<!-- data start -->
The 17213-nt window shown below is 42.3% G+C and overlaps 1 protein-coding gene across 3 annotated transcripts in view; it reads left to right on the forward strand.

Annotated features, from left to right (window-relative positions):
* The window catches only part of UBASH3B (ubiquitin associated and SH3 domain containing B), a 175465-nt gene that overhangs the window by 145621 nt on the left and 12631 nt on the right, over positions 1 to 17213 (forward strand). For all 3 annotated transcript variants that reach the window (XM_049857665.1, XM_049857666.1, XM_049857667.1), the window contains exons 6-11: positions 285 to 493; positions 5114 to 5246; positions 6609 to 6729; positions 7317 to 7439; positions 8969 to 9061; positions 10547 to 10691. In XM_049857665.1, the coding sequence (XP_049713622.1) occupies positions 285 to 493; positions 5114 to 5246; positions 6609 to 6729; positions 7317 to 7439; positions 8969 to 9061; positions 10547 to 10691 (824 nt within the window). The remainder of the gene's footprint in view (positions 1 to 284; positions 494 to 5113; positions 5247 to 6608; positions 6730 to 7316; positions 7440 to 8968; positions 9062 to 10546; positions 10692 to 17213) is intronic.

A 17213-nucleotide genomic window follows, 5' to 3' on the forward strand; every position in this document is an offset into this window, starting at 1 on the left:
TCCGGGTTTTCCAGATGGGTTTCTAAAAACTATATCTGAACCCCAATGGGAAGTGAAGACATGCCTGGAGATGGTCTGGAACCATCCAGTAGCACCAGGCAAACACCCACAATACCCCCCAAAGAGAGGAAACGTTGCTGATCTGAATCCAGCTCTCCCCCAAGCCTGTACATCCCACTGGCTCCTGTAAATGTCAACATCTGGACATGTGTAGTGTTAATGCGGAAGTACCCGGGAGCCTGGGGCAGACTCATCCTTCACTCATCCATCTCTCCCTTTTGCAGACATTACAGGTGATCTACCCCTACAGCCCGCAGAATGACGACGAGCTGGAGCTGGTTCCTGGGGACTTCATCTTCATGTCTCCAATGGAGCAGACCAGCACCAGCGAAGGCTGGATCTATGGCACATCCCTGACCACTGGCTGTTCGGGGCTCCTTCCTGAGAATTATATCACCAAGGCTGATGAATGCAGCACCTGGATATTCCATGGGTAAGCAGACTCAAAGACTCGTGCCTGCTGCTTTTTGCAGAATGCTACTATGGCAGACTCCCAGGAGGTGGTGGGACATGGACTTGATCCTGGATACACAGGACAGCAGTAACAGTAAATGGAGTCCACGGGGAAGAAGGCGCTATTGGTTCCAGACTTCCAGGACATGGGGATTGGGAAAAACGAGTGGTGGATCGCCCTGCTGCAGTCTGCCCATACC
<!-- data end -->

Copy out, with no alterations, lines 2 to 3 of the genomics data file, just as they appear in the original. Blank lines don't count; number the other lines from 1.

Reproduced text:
Annotated features, from left to right (window-relative positions):
* The window catches only part of UBASH3B (ubiquitin associated and SH3 domain containing B), a 175465-nt gene that overhangs the window by 145621 nt on the left and 12631 nt on the right, over positions 1 to 17213 (forward strand). For all 3 annotated transcript variants that reach the window (XM_049857665.1, XM_049857666.1, XM_049857667.1), the window contains exons 6-11: positions 285 to 493; positions 5114 to 5246; positions 6609 to 6729; positions 7317 to 7439; positions 8969 to 9061; positions 10547 to 10691. In XM_049857665.1, the coding sequence (XP_049713622.1) occupies positions 285 to 493; positions 5114 to 5246; positions 6609 to 6729; positions 7317 to 7439; positions 8969 to 9061; positions 10547 to 10691 (824 nt within the window). The remainder of the gene's footprint in view (positions 1 to 284; positions 494 to 5113; positions 5247 to 6608; positions 6730 to 7316; positions 7440 to 8968; positions 9062 to 10546; positions 10692 to 17213) is intronic.